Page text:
So when thinking about social media, it’s important to start from the premise that any restrictions should only apply to forms of communication that are “inherently conducive to overreaching or other forms of misconduct.”
Boil that down to a real-world rule for social media use? The ABA Model Rules have defined it as “real-time electronic contact.”[ref]ABA Model Rule 7.3(a).[/ref] What this means, in order to fit within the constitutional limitations, is a form of electronic communication that essentially replicates the experience of an in-person or telephonic communication.
Most forms of social media communication are more akin to a letter than an in-person communication. There’s an opportunity to reflect or research before responding. And, critically, there’s the option of not responding at all.
State bars that have reviewed email and short message services have concluded that such means of communication are not “real time electronic contact.” As with letters, brochures, or other forms of written communication, the convention and format of email and messaging services is such that the recipient can easily choose to ignore the message or take whatever time is necessary prior to responding.”[ref]However, the way isn’t so clear for internet chat rooms, which a number of states have concluded ARE “real time electronic contact.” See, e.g., Utah Ethics Advisory Opinion 97-10; Michigan Bar Ethics Opn. RI-276 (07/11/1996); Illinois Bar Ethics Opn. 96-10 (05/16/1997); Virginia Bar Lawyer Advertising Opn. A-0110 (04/14/1998); West Virginia Bar Ethics Opn. 98-03(10/16/1998). Which may not matter, since chat rooms have become an internet relic.[/ref]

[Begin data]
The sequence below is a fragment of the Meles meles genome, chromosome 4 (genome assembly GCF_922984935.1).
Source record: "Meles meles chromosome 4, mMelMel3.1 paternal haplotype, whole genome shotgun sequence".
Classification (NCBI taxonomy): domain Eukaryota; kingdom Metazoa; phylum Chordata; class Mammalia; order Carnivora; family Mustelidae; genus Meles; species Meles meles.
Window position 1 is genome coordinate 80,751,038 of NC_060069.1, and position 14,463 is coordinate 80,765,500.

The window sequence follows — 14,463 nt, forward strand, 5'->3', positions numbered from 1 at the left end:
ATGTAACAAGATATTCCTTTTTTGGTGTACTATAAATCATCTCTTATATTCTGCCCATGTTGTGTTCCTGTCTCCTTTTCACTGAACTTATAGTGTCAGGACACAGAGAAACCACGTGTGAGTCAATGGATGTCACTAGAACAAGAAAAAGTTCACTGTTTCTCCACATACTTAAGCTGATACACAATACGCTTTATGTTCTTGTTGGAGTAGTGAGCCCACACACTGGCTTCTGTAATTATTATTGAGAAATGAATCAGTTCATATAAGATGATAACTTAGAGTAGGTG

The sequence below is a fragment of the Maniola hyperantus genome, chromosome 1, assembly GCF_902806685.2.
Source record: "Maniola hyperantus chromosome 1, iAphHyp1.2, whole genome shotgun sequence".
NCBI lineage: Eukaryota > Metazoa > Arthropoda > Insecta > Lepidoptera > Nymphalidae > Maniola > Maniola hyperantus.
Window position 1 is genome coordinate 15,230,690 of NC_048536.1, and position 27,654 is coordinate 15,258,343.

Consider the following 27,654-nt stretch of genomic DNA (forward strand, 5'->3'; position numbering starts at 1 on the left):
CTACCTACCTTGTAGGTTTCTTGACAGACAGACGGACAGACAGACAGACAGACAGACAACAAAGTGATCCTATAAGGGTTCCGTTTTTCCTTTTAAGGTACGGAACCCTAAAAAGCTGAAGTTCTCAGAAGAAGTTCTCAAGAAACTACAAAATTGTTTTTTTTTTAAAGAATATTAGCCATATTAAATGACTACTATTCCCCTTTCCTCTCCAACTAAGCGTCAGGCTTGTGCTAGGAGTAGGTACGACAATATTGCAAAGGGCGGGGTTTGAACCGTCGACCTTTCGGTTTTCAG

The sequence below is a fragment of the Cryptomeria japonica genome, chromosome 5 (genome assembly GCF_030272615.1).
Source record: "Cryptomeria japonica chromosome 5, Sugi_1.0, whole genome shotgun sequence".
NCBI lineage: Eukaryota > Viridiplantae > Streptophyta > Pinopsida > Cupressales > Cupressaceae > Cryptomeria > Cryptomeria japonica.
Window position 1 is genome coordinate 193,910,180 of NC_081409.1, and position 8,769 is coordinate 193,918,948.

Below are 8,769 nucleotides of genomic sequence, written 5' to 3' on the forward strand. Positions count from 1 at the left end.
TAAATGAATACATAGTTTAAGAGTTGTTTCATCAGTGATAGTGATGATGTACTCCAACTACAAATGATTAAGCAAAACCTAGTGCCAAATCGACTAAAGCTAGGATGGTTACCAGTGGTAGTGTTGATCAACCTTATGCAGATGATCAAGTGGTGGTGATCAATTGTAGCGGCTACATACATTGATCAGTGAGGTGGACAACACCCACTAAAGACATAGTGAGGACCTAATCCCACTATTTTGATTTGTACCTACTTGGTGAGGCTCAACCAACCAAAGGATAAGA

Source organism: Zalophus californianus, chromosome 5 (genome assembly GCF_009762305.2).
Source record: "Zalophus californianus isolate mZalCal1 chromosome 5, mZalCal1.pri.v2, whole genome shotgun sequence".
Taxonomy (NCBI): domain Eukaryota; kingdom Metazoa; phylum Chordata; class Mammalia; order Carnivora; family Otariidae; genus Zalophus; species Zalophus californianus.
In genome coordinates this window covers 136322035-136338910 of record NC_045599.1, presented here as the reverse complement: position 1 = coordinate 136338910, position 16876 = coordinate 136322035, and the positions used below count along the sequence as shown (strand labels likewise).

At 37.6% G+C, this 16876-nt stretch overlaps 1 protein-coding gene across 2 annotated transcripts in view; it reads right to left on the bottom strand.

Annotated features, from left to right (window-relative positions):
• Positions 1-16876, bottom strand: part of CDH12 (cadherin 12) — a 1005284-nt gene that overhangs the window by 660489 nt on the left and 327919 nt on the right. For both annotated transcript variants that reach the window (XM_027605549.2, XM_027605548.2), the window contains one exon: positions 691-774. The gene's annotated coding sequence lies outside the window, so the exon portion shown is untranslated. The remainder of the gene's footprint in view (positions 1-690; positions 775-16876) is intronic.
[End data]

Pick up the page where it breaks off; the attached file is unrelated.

Obviously, the state bar rules around advertising can’t possibly keep up with all of the new forms of electronic communication that are developing. But keeping this analogy to an in-person conversation in mind should provide all the guidance necessary to determine whether a solicitation via a particular form of electronic communication runs afoul of the rules.
I would also offer that this is another place where common sense should prevail. We attorneys are often so rule-bound we lose the forest for the trees: ask yourself, as objectively as possible, whether you would find the message problematic if you were the recipient. Would you feel pressured to respond or agree? Would you be in a frame of mind where choosing counsel might be difficult?
Or would the message simply be a point of information, something you could review at your leisure, follow up on or discard, but feel more informed about your legal options as a result, regardless of whether you responded?
If you have any question whatsoever that the communication fits the latter category, don’t do it.
Because it’s also critically important to remember this: If you are sending out unsolicited pitches for business using social media, you are almost certainly doing it wrong.